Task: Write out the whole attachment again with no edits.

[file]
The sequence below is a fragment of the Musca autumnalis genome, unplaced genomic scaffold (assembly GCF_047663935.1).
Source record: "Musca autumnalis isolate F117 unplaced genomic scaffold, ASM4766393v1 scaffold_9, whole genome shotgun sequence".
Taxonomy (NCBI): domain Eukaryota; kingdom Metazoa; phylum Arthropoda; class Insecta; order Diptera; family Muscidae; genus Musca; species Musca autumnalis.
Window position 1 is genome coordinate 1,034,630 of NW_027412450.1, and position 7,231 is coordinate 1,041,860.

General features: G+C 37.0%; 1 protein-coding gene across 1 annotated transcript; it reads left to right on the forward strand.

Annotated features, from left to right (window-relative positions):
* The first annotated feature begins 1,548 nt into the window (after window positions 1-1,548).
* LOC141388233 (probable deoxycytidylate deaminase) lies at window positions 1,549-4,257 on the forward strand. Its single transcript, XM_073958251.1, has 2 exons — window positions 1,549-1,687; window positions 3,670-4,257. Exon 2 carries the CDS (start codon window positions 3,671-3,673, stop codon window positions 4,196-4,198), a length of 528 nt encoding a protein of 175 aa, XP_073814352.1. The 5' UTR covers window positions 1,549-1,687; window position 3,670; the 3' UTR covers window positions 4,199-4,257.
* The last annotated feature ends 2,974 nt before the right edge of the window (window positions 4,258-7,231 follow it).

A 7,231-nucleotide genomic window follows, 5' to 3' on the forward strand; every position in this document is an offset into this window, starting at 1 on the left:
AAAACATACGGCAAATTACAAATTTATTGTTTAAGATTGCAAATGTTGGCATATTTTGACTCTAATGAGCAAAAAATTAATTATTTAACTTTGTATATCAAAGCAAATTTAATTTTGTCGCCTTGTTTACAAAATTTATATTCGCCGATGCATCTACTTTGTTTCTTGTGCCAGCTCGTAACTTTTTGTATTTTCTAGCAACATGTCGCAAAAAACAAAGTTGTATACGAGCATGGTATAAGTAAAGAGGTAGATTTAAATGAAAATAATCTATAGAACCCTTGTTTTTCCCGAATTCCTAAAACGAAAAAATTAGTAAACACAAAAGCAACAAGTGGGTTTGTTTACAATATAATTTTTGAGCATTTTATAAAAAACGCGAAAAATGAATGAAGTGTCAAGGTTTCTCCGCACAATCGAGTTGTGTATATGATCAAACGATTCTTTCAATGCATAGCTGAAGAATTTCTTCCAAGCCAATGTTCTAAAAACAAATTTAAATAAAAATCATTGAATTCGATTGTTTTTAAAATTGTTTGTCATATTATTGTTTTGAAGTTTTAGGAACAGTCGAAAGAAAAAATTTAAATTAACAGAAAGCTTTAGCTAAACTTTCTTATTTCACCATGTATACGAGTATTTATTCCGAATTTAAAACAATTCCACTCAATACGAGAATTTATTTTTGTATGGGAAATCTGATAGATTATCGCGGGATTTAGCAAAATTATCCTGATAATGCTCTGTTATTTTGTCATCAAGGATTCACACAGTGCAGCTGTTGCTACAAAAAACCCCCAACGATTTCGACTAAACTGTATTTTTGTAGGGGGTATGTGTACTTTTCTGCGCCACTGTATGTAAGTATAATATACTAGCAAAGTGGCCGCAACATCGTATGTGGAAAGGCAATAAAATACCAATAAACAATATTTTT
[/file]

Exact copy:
The sequence below is a fragment of the Musca autumnalis genome, unplaced genomic scaffold (assembly GCF_047663935.1).
Source record: "Musca autumnalis isolate F117 unplaced genomic scaffold, ASM4766393v1 scaffold_9, whole genome shotgun sequence".
Taxonomy (NCBI): domain Eukaryota; kingdom Metazoa; phylum Arthropoda; class Insecta; order Diptera; family Muscidae; genus Musca; species Musca autumnalis.
Window position 1 is genome coordinate 1,034,630 of NW_027412450.1, and position 7,231 is coordinate 1,041,860.

General features: G+C 37.0%; 1 protein-coding gene across 1 annotated transcript; it reads left to right on the forward strand.

Annotated features, from left to right (window-relative positions):
* The first annotated feature begins 1,548 nt into the window (after window positions 1-1,548).
* LOC141388233 (probable deoxycytidylate deaminase) lies at window positions 1,549-4,257 on the forward strand. Its single transcript, XM_073958251.1, has 2 exons — window positions 1,549-1,687; window positions 3,670-4,257. Exon 2 carries the CDS (start codon window positions 3,671-3,673, stop codon window positions 4,196-4,198), a length of 528 nt encoding a protein of 175 aa, XP_073814352.1. The 5' UTR covers window positions 1,549-1,687; window position 3,670; the 3' UTR covers window positions 4,199-4,257.
* The last annotated feature ends 2,974 nt before the right edge of the window (window positions 4,258-7,231 follow it).

A 7,231-nucleotide genomic window follows, 5' to 3' on the forward strand; every position in this document is an offset into this window, starting at 1 on the left:
AAAACATACGGCAAATTACAAATTTATTGTTTAAGATTGCAAATGTTGGCATATTTTGACTCTAATGAGCAAAAAATTAATTATTTAACTTTGTATATCAAAGCAAATTTAATTTTGTCGCCTTGTTTACAAAATTTATATTCGCCGATGCATCTACTTTGTTTCTTGTGCCAGCTCGTAACTTTTTGTATTTTCTAGCAACATGTCGCAAAAAACAAAGTTGTATACGAGCATGGTATAAGTAAAGAGGTAGATTTAAATGAAAATAATCTATAGAACCCTTGTTTTTCCCGAATTCCTAAAACGAAAAAATTAGTAAACACAAAAGCAACAAGTGGGTTTGTTTACAATATAATTTTTGAGCATTTTATAAAAAACGCGAAAAATGAATGAAGTGTCAAGGTTTCTCCGCACAATCGAGTTGTGTATATGATCAAACGATTCTTTCAATGCATAGCTGAAGAATTTCTTCCAAGCCAATGTTCTAAAAACAAATTTAAATAAAAATCATTGAATTCGATTGTTTTTAAAATTGTTTGTCATATTATTGTTTTGAAGTTTTAGGAACAGTCGAAAGAAAAAATTTAAATTAACAGAAAGCTTTAGCTAAACTTTCTTATTTCACCATGTATACGAGTATTTATTCCGAATTTAAAACAATTCCACTCAATACGAGAATTTATTTTTGTATGGGAAATCTGATAGATTATCGCGGGATTTAGCAAAATTATCCTGATAATGCTCTGTTATTTTGTCATCAAGGATTCACACAGTGCAGCTGTTGCTACAAAAAACCCCCAACGATTTCGACTAAACTGTATTTTTGTAGGGGGTATGTGTACTTTTCTGCGCCACTGTATGTAAGTATAATATACTAGCAAAGTGGCCGCAACATCGTATGTGGAAAGGCAATAAAATACCAATAAACAATATTTTT